• The authorization request is declined
  • Invalidated or no authorization
  • An expired card
  • A blocked, invalid, or non-matching account number
  • A domestic transaction processing violation
  • An incorrect code for currency or transaction
  • An incorrect transaction amount
  • A duplicate processing
  • A late presentment or transaction was only received after a determined time frame
  • Merchant being fraudulent

Fortunately, similarly to credit cards, bank chargebacks also have numeric reason codes, which can be used to find the error and to best address the chargeback. Providing services and products on time with fully completed records can help during a chargeback dispute process. Bank chargeback fees are evaluated by your acquiring bank. It is important to keep in mind that for every dollar lost to chargeback fraud, it can cost you an additional $2.40. It can add up, your business can lose a large amount of money.

How can you Prevent Chargebacks?

A chargeback dispute can be very time costly and are rarely won, so it is important to try and prevent them from happening in the first place. Remember, the more chargebacks you have, the greater the fees, and the more unlikely it is to maintain good standing with your card issuers. Here are some tips to trim down your chargeback ratio for the better of your business:

  • It is key to know the primary reason

Know the numeric reason codes, and identify which codes are the majority of your chargebacks. Being able to know the cause of the chargeback can help you make the needed changes to prevent you from getting future chargebacks. An example could be, if most of your customers file chargebacks for undelivered products, you may need to change your courier or offer tracked shipping.

  • Be sure to make customer service and technical support accessible

Customers will turn to their banks for chargebacks when they can’t get a refund from you. It is crucial that your customers are able to contact your customer support at any time. It’s also important to have different channels, such as live chat, phone, and email, so customers can reach you in the way they prefer.

  • Address the issues immediately

When problems arrive, you need not only be able to help your customers; you also need to solve the issues effectively and as soon as possible. An issue from a customer who is unsatisfied with your product or service doesn’t always have to end up in a chargeback when you can properly solve their concerns.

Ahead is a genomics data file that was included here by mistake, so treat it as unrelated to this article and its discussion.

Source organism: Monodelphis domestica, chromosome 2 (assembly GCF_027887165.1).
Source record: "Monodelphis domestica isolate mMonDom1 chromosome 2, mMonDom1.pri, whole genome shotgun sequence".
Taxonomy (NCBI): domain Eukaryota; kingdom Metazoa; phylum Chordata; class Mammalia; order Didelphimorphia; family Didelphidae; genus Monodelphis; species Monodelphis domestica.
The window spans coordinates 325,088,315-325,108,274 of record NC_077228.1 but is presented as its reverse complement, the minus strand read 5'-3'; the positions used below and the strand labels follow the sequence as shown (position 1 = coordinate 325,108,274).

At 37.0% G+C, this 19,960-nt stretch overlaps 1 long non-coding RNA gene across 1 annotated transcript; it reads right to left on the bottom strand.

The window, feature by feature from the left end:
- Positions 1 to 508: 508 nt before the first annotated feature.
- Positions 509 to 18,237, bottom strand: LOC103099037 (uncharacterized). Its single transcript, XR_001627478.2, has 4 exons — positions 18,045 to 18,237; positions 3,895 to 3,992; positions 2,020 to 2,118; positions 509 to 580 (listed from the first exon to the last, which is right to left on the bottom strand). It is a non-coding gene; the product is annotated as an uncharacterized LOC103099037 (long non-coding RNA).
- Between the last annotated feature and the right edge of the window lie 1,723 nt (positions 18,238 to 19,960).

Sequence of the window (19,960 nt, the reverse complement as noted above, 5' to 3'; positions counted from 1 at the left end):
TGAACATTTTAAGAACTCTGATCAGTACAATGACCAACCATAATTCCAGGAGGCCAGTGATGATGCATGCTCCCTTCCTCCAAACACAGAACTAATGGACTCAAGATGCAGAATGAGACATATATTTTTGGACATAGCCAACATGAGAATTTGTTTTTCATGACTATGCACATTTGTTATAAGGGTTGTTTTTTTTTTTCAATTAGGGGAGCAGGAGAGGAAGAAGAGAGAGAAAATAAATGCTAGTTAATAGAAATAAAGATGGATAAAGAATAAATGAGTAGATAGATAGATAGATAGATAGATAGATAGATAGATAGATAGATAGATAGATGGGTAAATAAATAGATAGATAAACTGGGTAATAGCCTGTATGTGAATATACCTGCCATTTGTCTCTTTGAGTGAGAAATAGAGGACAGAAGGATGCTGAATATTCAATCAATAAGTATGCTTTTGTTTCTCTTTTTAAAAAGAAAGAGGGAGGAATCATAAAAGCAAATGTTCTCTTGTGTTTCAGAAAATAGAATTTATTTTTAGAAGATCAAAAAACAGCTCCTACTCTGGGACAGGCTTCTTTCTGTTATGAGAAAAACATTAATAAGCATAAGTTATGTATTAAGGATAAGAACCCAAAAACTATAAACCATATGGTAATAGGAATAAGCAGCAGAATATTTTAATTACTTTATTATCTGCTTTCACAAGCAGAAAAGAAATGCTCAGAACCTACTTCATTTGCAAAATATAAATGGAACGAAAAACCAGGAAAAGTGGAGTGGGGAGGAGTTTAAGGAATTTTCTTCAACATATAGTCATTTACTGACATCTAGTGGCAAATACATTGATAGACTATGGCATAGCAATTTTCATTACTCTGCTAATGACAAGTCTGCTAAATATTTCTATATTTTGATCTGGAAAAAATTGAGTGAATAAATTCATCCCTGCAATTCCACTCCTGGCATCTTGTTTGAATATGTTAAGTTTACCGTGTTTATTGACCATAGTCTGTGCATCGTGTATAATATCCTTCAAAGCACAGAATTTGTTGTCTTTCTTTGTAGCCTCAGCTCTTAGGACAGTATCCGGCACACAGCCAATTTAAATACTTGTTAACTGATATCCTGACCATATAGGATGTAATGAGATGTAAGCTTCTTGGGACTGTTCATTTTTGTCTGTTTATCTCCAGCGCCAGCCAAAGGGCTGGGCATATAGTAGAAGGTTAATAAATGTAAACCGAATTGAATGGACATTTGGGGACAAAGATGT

• Use correct descriptions for your products and services

Have you ever seen a delicious-looking menu item and ordering it, then once it has arrived you discover that it doesn’t look at all like it did in the menu? If that has, then you know how it feels being misled.

Don’t ever lead your customers into thinking that your products or services can do more than they can. Real and honest advertisements detailed, and precise descriptions, realistic photos, and product videos are all important in giving your customers’ the right expectations before they order your goods.

  • Be clear about your policies in regard to returns, refunds, and cancellations

Be sure that your customers understand your return, refund, and cancellation process, including products that are non-returnable. Be sure your policies are where your customers will see them. This needs to be smooth and clear.

Do you find your business to have a higher chargeback rate than normal? At EMB, we can provide the right payment solutions for your high-risk business to thrive and excel in the competitive world. For help, concerns with a current or future chargeback dispute, or to find out how to prevent them, contact our team.

Let us help you get a high risk merchant account today!

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Having a merchant account allows an account holder to take advantage of merchant cash advances. When a merchant is approved for an advance, the business agrees to receive a lump sum of cash in exchange for an agreed-upon percentage of future credit card sales.

Pricing varies depending on the merchant’s industry, past credit card processing history, the type of business seeking the account, average ticket sales, and average transaction volumes.

Yes, EMB works with merchants who are building their credit, as well as those who have poor credit. EMB also approves merchants that have no credit card processing history and businesses that have lost their merchant accounts due to high chargebacks.

Several factors influence a merchant’s risk level. Though only one factor likely will not get a merchant classified as high risk, a combination of these may: business size, location, and industry, credit score, credit card processing history, a industry’s reputation for excessive chargebacks, a prior history of high chargeback ratios, and whether a merchant exclusively sells online.

Virtual terminals are stationed on a merchant’s website, making it easy for customers to make a payment or purchase online. Merchants or a payment processor can easily set up virtual terminals, so online businesses can accept credit and debit card and e-check transactions.

A merchant account is a business account with an acquiring bank. Without this business account, which actually works more like a line of credit, a merchant cannot accept and process credit and debit card transactions. Businesses need a merchant account to accept major credit cards via a static point-of-sale terminal, mobile card reader, or through a virtual payment gateway.

After filling out EMB’s simple online application and submitting any necessary, requested documents, many merchants get approved within 24 and 48 hours.

EMB specializes in working with high-risk merchants. EMB works with many merchants, including but not limited to businesses in these industries: gambling and gaming, adult entertainment, nutraceuticals, vaping and e-cigarettes, electronics, tech support, travel, high-end furniture, weight loss programs, calling cards, e-books and software, and telecommunications.